Trimming Your Pet’s Nails

Published April 28th, 2020 by Unknown

By Dr. Jennifer Seco

You may think that giving your pet a pedicure is solely for cosmetic purposes, but, in actuality making sure your pet's nails are not too long is essential for their health and wellbeing.

There are several important reasons why you should always make sure your pet's nails are cut to the proper length, but, what is the proper length?  If you can hear your pet's nails clicking on the floor as they walk, their nails are too long. Your pet's nails should not touch the ground upon standing. Overgrown nails can cause your pet discomfort when walking, running or standing. The nail, if too long can grow into the paw pad or soft tissue on your dog or cat's paws and this can be very painful for them. Infections, deformity, breakage and accidental removal of the nails are also serious consequences in allowing your pet's nails to get too long, so making sure that the nails are trimmed will avoid a myriad of complications for your furry companion.

When clipping your pet's nails for the first time, it is very important to make yourself familiar with your pet's claws, some claws are lighter in color than others, therefore making the job of grooming them a bit easier. In the center of your pet's claw, there is something called, "the quick", this is the living flesh, containing blood vessels and nerves, you want to avoid cutting into it when trimming the claws because bleeding and pain will result.  Most cats have light-colored claws making it very easy to see the pink fleshy color in the middle, and you want to cut within 2 millimeters of this area, the same goes for dogs with light-colored claws as well. If your pet has dark claws, go slowly, hold the paw firmly and trim a tiny piece, about 1/16th of an inch and look into the claw you just trimmed, if you only see a whitish color then it's safe to trim a bit more, you can continue to do this because when getting close to the quick you will begin to see a dark area in the center of the claw, you will likely see this as it will begin to turn pinkish right before hitting the quick. In essence, it's wise to stop as soon as the surface that you cut shows a black center. When clipping your pet's claws it's always good to have something called styptic powder handy, this product comes in pencil or powder form and stops bleeding by contracting the blood vessels, should you cut a little too deeply.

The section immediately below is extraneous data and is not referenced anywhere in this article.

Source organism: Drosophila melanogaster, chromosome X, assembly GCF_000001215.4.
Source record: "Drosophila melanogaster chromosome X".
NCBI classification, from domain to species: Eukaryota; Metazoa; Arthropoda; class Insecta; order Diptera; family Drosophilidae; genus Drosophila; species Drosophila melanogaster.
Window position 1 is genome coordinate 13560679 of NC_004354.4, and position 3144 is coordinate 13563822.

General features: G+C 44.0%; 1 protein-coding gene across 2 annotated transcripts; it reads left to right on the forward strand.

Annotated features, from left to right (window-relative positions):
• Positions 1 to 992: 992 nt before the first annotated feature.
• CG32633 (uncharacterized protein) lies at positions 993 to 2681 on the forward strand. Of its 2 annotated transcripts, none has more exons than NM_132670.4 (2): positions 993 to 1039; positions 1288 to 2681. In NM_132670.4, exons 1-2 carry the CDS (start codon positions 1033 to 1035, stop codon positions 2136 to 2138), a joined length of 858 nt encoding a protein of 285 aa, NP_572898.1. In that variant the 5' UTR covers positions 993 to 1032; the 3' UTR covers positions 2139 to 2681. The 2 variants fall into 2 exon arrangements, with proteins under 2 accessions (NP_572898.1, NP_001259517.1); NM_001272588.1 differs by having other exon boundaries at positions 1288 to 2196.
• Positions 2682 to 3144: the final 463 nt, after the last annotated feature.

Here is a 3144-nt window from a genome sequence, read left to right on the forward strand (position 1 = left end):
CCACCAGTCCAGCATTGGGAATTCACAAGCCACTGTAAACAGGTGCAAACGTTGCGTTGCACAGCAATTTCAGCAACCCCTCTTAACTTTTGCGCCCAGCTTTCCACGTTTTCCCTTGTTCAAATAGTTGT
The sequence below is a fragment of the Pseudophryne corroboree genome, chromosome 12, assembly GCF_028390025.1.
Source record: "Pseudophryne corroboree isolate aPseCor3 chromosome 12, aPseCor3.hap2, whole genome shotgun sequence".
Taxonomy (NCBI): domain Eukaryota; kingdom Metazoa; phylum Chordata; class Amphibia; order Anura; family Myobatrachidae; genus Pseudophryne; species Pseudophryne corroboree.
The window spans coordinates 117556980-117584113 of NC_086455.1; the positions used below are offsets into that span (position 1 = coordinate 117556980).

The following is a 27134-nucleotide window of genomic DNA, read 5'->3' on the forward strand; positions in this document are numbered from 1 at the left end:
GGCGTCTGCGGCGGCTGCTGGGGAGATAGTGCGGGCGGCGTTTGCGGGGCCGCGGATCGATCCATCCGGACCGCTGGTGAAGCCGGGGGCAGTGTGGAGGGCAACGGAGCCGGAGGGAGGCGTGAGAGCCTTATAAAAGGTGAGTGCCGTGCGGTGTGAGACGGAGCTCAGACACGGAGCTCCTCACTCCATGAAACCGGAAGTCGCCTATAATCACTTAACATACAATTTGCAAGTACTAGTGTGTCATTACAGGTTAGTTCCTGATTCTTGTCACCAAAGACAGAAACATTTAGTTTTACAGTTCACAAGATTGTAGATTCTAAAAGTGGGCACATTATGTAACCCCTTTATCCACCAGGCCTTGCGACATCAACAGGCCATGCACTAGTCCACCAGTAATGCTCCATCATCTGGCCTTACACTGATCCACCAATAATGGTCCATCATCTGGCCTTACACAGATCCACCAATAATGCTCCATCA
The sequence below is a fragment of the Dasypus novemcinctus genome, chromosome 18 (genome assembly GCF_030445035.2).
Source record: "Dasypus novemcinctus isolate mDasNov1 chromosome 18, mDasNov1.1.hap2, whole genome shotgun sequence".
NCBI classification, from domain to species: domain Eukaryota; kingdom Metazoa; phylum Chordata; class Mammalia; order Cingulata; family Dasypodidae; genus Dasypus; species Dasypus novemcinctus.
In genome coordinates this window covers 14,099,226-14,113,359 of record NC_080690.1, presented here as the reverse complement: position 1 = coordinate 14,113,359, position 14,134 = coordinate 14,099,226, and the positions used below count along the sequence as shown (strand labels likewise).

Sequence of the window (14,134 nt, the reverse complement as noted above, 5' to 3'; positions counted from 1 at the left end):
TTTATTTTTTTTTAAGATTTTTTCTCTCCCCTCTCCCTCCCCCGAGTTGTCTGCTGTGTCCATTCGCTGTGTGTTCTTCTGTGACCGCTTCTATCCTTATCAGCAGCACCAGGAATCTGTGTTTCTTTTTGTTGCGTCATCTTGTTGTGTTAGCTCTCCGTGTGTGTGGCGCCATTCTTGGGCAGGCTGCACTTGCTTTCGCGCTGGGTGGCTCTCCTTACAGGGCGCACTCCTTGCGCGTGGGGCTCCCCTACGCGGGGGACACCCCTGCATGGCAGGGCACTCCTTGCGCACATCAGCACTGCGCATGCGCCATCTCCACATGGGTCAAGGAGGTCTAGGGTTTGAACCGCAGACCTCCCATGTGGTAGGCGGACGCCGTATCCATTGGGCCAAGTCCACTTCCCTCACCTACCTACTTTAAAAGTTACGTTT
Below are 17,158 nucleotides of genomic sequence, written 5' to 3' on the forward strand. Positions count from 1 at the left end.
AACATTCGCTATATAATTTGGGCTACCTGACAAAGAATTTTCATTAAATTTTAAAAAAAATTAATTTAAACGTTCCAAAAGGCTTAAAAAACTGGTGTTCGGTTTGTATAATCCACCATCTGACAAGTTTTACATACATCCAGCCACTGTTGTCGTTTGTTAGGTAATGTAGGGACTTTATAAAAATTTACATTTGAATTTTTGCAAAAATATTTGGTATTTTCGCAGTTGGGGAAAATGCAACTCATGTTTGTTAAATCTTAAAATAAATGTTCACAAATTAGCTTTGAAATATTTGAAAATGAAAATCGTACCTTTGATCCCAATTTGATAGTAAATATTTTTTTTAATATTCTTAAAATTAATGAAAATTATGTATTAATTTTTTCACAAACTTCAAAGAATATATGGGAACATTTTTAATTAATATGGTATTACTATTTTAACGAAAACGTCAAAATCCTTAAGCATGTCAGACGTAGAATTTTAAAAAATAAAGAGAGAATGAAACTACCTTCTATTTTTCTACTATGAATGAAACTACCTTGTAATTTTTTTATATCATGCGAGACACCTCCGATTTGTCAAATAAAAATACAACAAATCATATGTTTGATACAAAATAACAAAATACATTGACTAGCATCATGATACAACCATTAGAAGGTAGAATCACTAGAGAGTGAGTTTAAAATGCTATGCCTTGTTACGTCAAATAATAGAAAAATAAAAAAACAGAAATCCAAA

Claw clipping can be a little intimidating for some pet owners, but, cutting into the quick area of your pet's claws is not usually a life-threatening event, your dog or cat may squirm a little and bleed some, but they will soon recover and you will likely be better at it the next time. Claw trimming is usually a once a month or biweekly task, but if you feel like you don't want to risk hurting your little guy, then your local pet groomer or veterinarian is always an option.

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